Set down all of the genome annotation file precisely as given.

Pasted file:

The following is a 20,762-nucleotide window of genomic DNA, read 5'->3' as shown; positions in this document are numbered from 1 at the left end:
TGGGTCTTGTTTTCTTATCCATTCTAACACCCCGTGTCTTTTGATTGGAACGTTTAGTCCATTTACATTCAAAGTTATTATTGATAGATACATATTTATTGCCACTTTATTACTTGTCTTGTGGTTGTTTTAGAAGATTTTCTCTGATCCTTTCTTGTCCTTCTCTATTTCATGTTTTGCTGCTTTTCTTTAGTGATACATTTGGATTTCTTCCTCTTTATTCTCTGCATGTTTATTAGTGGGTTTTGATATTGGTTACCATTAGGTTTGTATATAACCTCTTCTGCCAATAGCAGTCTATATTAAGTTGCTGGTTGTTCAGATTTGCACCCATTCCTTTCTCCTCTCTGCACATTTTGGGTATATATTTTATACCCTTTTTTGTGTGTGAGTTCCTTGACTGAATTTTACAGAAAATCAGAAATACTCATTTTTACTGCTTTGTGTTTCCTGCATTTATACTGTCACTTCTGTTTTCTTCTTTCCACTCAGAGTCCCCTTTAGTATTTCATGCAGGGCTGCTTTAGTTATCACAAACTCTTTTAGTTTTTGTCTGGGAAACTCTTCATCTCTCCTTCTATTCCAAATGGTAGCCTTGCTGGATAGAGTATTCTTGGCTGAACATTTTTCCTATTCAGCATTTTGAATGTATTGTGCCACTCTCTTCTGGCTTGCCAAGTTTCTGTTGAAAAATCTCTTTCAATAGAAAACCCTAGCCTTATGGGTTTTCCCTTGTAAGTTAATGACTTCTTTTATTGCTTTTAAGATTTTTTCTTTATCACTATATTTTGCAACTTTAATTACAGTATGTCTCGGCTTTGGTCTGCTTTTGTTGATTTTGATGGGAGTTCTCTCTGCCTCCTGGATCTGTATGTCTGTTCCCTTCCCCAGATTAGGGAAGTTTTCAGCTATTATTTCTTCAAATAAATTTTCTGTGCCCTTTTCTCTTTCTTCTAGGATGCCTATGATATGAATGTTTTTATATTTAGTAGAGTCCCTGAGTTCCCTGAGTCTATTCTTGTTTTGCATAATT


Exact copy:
The following is a 20,762-nucleotide window of genomic DNA, read 5'->3' as shown; positions in this document are numbered from 1 at the left end:
TGGGTCTTGTTTTCTTATCCATTCTAACACCCCGTGTCTTTTGATTGGAACGTTTAGTCCATTTACATTCAAAGTTATTATTGATAGATACATATTTATTGCCACTTTATTACTTGTCTTGTGGTTGTTTTAGAAGATTTTCTCTGATCCTTTCTTGTCCTTCTCTATTTCATGTTTTGCTGCTTTTCTTTAGTGATACATTTGGATTTCTTCCTCTTTATTCTCTGCATGTTTATTAGTGGGTTTTGATATTGGTTACCATTAGGTTTGTATATAACCTCTTCTGCCAATAGCAGTCTATATTAAGTTGCTGGTTGTTCAGATTTGCACCCATTCCTTTCTCCTCTCTGCACATTTTGGGTATATATTTTATACCCTTTTTTGTGTGTGAGTTCCTTGACTGAATTTTACAGAAAATCAGAAATACTCATTTTTACTGCTTTGTGTTTCCTGCATTTATACTGTCACTTCTGTTTTCTTCTTTCCACTCAGAGTCCCCTTTAGTATTTCATGCAGGGCTGCTTTAGTTATCACAAACTCTTTTAGTTTTTGTCTGGGAAACTCTTCATCTCTCCTTCTATTCCAAATGGTAGCCTTGCTGGATAGAGTATTCTTGGCTGAACATTTTTCCTATTCAGCATTTTGAATGTATTGTGCCACTCTCTTCTGGCTTGCCAAGTTTCTGTTGAAAAATCTCTTTCAATAGAAAACCCTAGCCTTATGGGTTTTCCCTTGTAAGTTAATGACTTCTTTTATTGCTTTTAAGATTTTTTCTTTATCACTATATTTTGCAACTTTAATTACAGTATGTCTCGGCTTTGGTCTGCTTTTGTTGATTTTGATGGGAGTTCTCTCTGCCTCCTGGATCTGTATGTCTGTTCCCTTCCCCAGATTAGGGAAGTTTTCAGCTATTATTTCTTCAAATAAATTTTCTGTGCCCTTTTCTCTTTCTTCTAGGATGCCTATGATATGAATGTTTTTATATTTAGTAGAGTCCCTGAGTTCCCTGAGTCTATTCTTGTTTTGCATAATT